I look up from my work at the computer and notice for the first time the gray curtain of rain outside my window. That sacred presence that crept upon the land so slowly, opening itself up into a downpour over this city of steep hills and huge rivers with such unrelenting patience that it’s easy to believe the rain could go on forever, pounding over the black slate rooftops and gathering into the gutters.
And it does. I turn off the air conditioner and open the windows to let the breeze and noise-song of the storm in. The smell of summer is delicious and sweet and warm in my lungs. The red brick of our neighbor’s house darkens to a deeper, mottled red across the narrow span of the alley. Our tiny garden nods and nods to the rhythm. Down the street, thunder and lightning play over the woods, wetlands and ravines of the sprawling city park. I’ve been caught in the rain during walks there more than once, drenched and squilching through muddy dips in the trails, slipping on wet rocks, hair matted down into my eyes. Maybe there is nothing so holy as the mingling of sweat and rain on the skin during a hot, suddenly dark summer afternoon.
The rain seems like it could go on forever, but even as I write the storm spends itself back into sunlight, and what is left is the bright illuminated green of the trees limp and dripping against a backdrop of threatening gray clouds that are already moving on, tumbling over themselves and tripping like heady, clumsy giants against the foothills of the mountains to the east. The resident couple of cardinals come out to preen themselves on the power-lines, bright male and dull female, each a shadowed silhouette against the brightening, churning sky. Illumination and obscurity in their unending dance.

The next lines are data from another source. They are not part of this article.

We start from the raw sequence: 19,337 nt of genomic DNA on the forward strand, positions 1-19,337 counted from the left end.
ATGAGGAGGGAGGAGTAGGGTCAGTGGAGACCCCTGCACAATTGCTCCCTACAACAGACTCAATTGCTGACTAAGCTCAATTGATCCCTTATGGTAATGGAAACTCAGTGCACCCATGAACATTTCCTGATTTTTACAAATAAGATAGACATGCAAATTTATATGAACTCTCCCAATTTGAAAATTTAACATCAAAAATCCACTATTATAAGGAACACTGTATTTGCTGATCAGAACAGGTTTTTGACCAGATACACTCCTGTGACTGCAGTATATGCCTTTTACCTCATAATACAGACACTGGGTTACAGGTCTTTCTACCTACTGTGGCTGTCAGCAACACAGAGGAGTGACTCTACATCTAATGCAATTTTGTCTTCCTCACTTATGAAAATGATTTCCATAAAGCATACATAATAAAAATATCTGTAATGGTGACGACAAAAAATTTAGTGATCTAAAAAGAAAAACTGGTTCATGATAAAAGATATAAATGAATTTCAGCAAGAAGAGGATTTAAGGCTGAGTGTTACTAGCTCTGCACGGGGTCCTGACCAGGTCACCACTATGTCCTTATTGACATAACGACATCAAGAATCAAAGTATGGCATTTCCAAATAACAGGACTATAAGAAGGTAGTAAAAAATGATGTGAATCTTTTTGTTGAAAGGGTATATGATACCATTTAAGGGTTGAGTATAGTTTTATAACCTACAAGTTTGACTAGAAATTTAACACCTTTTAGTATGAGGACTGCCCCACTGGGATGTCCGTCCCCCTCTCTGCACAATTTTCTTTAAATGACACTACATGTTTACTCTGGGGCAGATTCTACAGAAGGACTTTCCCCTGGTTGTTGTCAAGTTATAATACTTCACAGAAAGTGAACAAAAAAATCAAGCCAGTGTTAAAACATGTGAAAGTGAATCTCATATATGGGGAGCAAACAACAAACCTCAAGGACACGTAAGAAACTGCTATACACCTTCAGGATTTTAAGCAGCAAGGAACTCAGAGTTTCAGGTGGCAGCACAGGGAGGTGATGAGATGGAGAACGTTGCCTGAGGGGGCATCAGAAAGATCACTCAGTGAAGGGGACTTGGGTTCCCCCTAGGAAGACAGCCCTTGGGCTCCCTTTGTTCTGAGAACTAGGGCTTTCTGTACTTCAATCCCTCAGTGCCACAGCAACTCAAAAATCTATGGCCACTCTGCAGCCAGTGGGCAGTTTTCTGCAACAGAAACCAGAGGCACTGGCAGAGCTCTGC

That is all there is to it. The rains come and then, they are gone again. The earth is so ancient our history is only a small, flimsy garment we try to drape inadequately over her great shoulders — yet she is so much younger than we are, utterly open and changeable and responsive. Across the alley, the bricks already begin to dry again in the sun. Who says that nature is not beautiful and wild has given up the task of attending. Aren’t we meant to take joy in this? What else is joy for?
This post is part of the 30 Days of Druidry creative writing project.